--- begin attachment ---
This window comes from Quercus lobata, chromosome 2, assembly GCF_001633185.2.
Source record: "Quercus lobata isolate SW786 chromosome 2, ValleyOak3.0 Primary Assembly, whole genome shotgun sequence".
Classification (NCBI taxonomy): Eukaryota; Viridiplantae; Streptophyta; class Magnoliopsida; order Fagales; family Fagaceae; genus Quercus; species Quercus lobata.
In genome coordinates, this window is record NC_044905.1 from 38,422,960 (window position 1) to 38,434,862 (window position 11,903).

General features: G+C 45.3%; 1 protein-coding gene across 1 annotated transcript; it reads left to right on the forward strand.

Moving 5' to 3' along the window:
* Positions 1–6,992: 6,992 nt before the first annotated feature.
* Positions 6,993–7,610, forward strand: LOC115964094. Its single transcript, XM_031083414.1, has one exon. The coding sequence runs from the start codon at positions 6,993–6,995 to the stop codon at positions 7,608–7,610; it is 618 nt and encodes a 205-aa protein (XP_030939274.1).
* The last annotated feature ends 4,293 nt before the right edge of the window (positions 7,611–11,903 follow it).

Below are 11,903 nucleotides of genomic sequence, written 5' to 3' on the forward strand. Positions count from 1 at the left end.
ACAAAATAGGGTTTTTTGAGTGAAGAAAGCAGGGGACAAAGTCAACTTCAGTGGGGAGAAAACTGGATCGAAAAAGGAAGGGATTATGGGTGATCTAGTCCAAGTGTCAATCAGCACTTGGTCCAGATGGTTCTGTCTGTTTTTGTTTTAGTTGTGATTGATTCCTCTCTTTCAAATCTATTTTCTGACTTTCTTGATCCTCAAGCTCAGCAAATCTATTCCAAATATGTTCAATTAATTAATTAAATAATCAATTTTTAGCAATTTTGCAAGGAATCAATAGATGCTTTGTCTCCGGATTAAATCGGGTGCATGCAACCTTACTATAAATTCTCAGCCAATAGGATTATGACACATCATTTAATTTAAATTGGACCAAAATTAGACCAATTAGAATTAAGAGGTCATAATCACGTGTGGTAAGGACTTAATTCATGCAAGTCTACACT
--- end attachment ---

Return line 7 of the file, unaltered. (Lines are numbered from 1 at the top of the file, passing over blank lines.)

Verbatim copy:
* Positions 1–6,992: 6,992 nt before the first annotated feature.